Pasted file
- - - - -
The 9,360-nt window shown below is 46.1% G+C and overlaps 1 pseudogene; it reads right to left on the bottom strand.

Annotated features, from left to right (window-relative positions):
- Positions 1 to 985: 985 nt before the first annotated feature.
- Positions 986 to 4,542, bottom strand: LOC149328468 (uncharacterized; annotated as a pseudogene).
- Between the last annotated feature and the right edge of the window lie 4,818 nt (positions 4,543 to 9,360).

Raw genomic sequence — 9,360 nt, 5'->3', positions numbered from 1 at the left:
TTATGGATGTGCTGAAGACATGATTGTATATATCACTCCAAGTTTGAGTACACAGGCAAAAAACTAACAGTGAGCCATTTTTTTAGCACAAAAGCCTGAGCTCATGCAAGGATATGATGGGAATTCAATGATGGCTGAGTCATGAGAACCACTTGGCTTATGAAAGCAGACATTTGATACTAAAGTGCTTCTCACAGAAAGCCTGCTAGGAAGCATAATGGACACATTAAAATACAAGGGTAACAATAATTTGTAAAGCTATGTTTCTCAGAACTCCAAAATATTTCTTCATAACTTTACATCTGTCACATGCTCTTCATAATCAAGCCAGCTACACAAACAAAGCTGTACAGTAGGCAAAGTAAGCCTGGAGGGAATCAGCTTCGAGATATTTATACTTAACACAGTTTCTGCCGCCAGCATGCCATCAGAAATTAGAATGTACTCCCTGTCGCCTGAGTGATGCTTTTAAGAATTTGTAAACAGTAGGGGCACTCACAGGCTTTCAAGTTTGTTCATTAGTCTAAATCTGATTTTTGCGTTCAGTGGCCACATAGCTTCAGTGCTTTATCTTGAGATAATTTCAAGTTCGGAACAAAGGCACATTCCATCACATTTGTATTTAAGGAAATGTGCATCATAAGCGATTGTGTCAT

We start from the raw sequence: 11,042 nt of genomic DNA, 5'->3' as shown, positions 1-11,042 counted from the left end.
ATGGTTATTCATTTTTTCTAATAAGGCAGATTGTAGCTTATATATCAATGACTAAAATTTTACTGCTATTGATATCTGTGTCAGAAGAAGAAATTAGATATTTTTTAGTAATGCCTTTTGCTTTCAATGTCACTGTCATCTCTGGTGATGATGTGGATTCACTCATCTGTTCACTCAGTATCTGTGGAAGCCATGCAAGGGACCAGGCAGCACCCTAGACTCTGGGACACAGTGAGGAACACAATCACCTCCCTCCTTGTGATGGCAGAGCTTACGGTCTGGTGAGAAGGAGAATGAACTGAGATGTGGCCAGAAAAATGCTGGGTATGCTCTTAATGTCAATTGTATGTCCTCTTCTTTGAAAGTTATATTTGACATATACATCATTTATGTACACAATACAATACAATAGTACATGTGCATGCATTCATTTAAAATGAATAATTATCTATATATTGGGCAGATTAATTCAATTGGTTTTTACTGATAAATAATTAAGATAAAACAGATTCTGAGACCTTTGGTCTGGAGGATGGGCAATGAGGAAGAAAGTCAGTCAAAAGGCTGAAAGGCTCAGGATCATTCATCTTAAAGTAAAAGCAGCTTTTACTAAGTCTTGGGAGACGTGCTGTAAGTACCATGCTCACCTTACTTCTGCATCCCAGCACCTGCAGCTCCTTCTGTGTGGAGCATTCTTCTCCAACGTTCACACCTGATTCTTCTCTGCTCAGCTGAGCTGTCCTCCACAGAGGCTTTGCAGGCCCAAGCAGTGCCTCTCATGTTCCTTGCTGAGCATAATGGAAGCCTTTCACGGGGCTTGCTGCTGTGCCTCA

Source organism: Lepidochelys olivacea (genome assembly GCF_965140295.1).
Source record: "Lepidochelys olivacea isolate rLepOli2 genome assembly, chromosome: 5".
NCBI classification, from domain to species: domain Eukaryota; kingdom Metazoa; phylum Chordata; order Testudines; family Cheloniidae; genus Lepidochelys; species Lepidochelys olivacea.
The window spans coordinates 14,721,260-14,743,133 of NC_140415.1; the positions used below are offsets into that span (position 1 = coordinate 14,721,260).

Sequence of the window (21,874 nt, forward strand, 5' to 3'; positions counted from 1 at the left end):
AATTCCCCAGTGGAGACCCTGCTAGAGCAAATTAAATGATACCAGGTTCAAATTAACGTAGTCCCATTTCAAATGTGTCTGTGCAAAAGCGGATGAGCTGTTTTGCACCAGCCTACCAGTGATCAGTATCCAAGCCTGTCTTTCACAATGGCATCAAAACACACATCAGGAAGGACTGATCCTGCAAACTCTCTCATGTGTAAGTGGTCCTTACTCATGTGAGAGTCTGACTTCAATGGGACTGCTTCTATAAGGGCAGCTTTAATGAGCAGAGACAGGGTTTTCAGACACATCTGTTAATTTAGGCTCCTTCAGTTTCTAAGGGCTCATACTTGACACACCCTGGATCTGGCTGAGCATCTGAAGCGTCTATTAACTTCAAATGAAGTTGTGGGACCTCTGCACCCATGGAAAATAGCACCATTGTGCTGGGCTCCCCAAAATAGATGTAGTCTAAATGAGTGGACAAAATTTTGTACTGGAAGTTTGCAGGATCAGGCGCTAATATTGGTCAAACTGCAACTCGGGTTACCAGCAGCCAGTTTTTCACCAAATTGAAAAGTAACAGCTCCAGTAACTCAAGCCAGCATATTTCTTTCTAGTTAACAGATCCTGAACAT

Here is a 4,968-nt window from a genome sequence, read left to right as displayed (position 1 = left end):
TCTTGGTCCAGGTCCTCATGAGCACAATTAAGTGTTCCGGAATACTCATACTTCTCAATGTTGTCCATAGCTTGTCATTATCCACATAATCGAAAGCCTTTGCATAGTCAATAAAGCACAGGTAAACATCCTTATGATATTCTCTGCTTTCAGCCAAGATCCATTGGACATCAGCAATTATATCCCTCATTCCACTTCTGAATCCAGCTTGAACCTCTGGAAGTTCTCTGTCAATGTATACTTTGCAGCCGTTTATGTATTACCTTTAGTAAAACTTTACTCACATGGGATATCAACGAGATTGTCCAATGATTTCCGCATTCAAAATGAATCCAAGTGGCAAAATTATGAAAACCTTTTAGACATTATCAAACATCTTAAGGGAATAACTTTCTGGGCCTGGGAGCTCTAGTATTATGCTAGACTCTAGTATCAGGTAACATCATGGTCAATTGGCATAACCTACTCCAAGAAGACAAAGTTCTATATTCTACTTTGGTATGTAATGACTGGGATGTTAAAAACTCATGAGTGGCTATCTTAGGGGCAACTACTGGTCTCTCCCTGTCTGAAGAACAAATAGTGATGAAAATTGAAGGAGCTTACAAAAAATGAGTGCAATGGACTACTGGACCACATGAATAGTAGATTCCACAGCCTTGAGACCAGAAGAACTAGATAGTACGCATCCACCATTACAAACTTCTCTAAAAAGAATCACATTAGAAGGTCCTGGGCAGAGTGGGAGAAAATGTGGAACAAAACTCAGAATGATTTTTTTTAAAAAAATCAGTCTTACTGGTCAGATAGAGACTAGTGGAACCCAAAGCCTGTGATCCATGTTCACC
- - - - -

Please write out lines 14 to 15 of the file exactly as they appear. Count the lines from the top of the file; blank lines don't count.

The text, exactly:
Sequence of the window (21,874 nt, forward strand, 5' to 3'; positions counted from 1 at the left end):
AATTCCCCAGTGGAGACCCTGCTAGAGCAAATTAAATGATACCAGGTTCAAATTAACGTAGTCCCATTTCAAATGTGTCTGTGCAAAAGCGGATGAGCTGTTTTGCACCAGCCTACCAGTGATCAGTATCCAAGCCTGTCTTTCACAATGGCATCAAAACACACATCAGGAAGGACTGATCCTGCAAACTCTCTCATGTGTAAGTGGTCCTTACTCATGTGAGAGTCTGACTTCAATGGGACTGCTTCTATAAGGGCAGCTTTAATGAGCAGAGACAGGGTTTTCAGACACATCTGTTAATTTAGGCTCCTTCAGTTTCTAAGGGCTCATACTTGACACACCCTGGATCTGGCTGAGCATCTGAAGCGTCTATTAACTTCAAATGAAGTTGTGGGACCTCTGCACCCATGGAAAATAGCACCATTGTGCTGGGCTCCCCAAAATAGATGTAGTCTAAATGAGTGGACAAAATTTTGTACTGGAAGTTTGCAGGATCAGGCGCTAATATTGGTCAAACTGCAACTCGGGTTACCAGCAGCCAGTTTTTCACCAAATTGAAAAGTAACAGCTCCAGTAACTCAAGCCAGCATATTTCTTTCTAGTTAACAGATCCTGAACAT